When a mother and son, both seasoned skiers, hit the Colorado slopes on Valentine’s Day weekend, they had everything they needed: experience, avalanche equipment, weather information.
But an issue with ski gear sent them into an avalanche zone; the son went to retrieve a piece of rappelling equipment they’d left the previous day on Dave’s Way, to the west side of Loveland Pass. And as his mother waited from in a safe place above, an avalanche started and the young adult got swept away, carried hundreds of feet down the mountain as she looked on in horror.
“If I’d been watching that, I would’ve thought: ‘My gosh, that’s it,’” says Anna DeBattiste, the public information officer for the Summit County Rescue Group.
The mother immediately took action, however, as local ski patrollers called in the avalanche. She strapped on her own skis and went looking for her child from her.
“It took her about 10 minutes to get to him,” Ms DeBattiste tells The Independent. “She found him buried up to his waist from him, a little battered and bruised, but otherwise unharmed. She dug him out.”
He’d been swept 200-300 feet down the mountain by avalanche debris, including over a 50-foot cliff. Most avalanches happen on slopes steeper than 30 degrees.
“It’s a shockingly happy ending,” Ms DeBattiste says, adding that he normally “wouldn’t have been expected to survive or walk away from that”.
Multiple response teams, dogs and a helicopter were mobilized, but the mother was able to signal to a drone deployed that the pair was okay. Then they skied down the mountain.
“They were very shook up, very traumatized,” Ms De Battiste says of the mother and son, who do not wish to be identified.
“I think it’s just pure luck that he went off a 50-foot cliff, but he must have landed in a good cushion of snow,” Ms DeBattiste tells The Independent. “He did n’t hit any rocks, he did n’t bounce off anything on the way; he didn’t get fully buried. All of that just seems lucky.”
He had an avalanche airbag and other elements of a kit to survive such a disaster, but when skiers get stuck in a “terrain trap” that might not even make a difference. A terrain trap is “anything that would cause the result of taking a ride on an avalanche to be even more severe than it might otherwise have been – like you’re trapped in a gully or you hit a tree or you go off of a cliff ,” Ms. DeBattiste says.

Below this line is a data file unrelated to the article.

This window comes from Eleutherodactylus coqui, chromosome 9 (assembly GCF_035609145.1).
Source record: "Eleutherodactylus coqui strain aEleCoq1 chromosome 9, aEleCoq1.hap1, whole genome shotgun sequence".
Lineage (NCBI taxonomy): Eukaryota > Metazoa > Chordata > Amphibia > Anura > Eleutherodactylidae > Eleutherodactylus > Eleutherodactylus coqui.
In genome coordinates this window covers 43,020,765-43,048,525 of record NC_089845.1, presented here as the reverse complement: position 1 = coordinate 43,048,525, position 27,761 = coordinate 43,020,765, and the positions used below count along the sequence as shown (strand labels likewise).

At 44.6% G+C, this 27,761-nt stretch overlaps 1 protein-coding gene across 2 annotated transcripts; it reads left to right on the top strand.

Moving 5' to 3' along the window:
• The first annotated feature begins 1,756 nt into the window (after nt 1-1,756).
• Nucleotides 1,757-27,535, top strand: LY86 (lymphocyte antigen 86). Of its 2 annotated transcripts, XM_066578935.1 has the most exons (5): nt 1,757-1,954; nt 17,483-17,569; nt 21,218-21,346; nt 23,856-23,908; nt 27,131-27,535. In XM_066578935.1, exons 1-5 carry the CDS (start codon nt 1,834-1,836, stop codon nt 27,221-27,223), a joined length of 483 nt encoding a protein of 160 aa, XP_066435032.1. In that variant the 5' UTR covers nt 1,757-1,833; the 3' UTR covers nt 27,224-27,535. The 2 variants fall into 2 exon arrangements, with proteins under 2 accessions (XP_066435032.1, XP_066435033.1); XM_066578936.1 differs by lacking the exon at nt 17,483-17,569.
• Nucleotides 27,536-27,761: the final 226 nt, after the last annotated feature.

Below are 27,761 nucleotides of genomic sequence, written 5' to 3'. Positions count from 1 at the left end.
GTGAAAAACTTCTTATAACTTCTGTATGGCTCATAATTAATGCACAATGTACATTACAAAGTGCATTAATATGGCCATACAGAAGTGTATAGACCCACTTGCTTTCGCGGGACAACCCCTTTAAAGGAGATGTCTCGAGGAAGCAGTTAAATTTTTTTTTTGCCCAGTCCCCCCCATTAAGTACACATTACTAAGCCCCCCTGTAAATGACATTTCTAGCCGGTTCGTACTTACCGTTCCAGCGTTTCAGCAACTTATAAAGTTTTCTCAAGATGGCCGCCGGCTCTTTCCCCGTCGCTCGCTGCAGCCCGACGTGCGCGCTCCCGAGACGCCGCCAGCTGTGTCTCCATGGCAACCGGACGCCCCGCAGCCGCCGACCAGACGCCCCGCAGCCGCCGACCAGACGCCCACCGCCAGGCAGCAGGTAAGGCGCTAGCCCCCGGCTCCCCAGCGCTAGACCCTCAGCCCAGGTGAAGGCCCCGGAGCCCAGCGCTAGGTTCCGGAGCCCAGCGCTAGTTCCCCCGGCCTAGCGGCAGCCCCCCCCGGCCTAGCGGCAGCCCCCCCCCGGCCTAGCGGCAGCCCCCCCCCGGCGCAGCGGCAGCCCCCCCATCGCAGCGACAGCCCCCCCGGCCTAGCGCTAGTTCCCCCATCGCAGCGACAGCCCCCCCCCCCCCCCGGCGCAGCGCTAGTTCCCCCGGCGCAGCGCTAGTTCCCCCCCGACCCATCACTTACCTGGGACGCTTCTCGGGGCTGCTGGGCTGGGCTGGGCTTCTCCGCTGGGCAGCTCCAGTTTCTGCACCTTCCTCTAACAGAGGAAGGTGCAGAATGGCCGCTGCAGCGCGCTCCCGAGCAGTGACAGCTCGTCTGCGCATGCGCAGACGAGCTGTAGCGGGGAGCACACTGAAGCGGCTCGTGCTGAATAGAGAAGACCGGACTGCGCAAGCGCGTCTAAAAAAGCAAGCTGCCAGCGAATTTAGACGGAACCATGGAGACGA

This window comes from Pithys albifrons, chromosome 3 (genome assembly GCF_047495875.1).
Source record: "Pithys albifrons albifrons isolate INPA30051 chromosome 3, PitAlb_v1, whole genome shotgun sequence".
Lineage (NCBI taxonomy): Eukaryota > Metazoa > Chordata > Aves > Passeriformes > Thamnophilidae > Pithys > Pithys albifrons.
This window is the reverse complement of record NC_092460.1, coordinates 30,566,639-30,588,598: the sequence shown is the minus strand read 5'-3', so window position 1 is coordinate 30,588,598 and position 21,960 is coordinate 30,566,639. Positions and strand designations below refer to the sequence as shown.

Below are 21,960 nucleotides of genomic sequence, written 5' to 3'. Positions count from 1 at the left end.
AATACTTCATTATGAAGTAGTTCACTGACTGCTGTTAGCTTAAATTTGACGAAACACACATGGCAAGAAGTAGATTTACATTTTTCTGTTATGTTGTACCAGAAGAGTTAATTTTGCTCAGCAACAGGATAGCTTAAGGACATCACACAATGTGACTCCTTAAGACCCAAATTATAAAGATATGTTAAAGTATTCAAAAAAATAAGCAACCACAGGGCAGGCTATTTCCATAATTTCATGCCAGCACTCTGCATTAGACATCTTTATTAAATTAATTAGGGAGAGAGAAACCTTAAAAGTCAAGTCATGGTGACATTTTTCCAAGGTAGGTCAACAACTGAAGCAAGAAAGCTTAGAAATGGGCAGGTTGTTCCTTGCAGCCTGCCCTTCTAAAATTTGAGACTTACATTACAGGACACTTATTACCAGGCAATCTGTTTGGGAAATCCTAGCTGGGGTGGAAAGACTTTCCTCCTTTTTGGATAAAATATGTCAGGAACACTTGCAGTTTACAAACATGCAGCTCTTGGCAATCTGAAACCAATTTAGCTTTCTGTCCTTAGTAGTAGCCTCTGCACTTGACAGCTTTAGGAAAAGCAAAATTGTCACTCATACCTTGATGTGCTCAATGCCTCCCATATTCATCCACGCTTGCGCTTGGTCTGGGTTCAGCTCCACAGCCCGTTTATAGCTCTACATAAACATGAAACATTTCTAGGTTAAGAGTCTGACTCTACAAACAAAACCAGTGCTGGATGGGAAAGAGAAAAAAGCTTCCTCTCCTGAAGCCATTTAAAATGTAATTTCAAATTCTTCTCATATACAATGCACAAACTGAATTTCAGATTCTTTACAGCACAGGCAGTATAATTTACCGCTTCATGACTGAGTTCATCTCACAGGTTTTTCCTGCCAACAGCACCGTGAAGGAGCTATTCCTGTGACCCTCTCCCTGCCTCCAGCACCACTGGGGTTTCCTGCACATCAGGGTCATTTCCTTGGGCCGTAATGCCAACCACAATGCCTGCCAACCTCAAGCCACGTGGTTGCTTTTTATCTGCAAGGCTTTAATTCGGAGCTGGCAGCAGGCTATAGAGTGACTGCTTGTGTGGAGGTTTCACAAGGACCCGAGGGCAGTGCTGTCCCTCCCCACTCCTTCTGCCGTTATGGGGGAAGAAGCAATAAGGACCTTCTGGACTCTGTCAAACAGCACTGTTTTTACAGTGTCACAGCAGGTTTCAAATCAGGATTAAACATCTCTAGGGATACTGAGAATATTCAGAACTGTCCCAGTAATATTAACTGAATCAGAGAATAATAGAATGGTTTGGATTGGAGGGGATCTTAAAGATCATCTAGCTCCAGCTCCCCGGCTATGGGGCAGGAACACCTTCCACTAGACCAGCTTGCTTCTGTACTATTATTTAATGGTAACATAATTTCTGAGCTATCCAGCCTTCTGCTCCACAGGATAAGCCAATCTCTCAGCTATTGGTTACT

The Colorado Avalanche Information Center provides forecasts and observations and is regularly relied upon by skiers – especially those skiing in backcountry – about conditions. Ethan Greene, CAIC director, tells The Independent there are about 5,000 known avalanches recorded each year in Colorado – but that only represents about a tenth of what’s likely happening across the state.
“They vary in size pretty dramatically, from pretty small – something that’s not going to really hurt a person, as long as it doesn’t push you off a cliff or something like that – to really large events that change the surface of the earth ,” he says. “They’ll gauge the surface, wipe out trees.”
The CAIC ranks avalanches in size on a scale from one to five, he says; Sunday’s event near Loveland Pass was a two.
“It’s large enough to kill somebody, but it wouldn’t be large enough to destroy a building,” he tells The Independent. “It was kind of an interesting avalanche, because it wasn’t that deep. It was about a foot deep, maybe a foot and a half – but it was over 700 feet wide.
“When you get that much snow moving, that’s a fair amount of mass. What happens is, it flows over the terrain, kind of like a liquid – and it’ll pile up in the gillies, any depression, something like that.
“Even though the actual avalanche is only about a foot deep, you can get debris piles that can be quite deep… You can also get small avalanches, if they push you into trees or rocks, [that] can be really dangerous if they go into gullies or onto roads.”
Ms DeBattiste warns those enjoying the Colorado slopes not to get too comfortable or confident.
“Just because the danger is rated by the CAIC as low or moderate, low does not mean no danger,” she says. “The avalanche danger has been relatively low, but then the last few days, it had been rising because of wind.”
She adds: “We want experienced skiers to not get complacent and still follow their routines – read the forecast every morning.”
And it’s not just skiers who should be careful, officials warn. Just last month, a young couple and their dog were tragically killed in an avalanche while they were snowshoeing on Hoosier Pass, about 30 miles south of Sunday’s incident.
“It’s not very common for somebody to just get wiped out on a trail,” Ms DeBattiste says. “It doesn’t happen often, but it can happen.”
Mr Greene offers similar warnings to the more inexperienced as well to the expert skiers, who should always have avalanche necessities like a shovel and transceivers, or beacons.
“As far as people that are coming here, avalanches are serious… It really depends on where they’re going and what they’re doing,” he tells The Independent.
“If you’re going to a ski area, the ski areas have sophisticated snow safety programs,” he says, adding: “The important thing to remember with the ski area is to obey the closures so that you’re on the slopes . .. the areas deemed ready for you to recreate on – and to realize that, if you go outside the ski area boundaries, there’s a really drastic difference between the backcountry and what’s happening in the ski area.
“If you don’t want to deal with avalanches, staying in the ski area is important.
“If you’re going into the backcountry, you do need to worry about avalanches – and take care of it on your own.”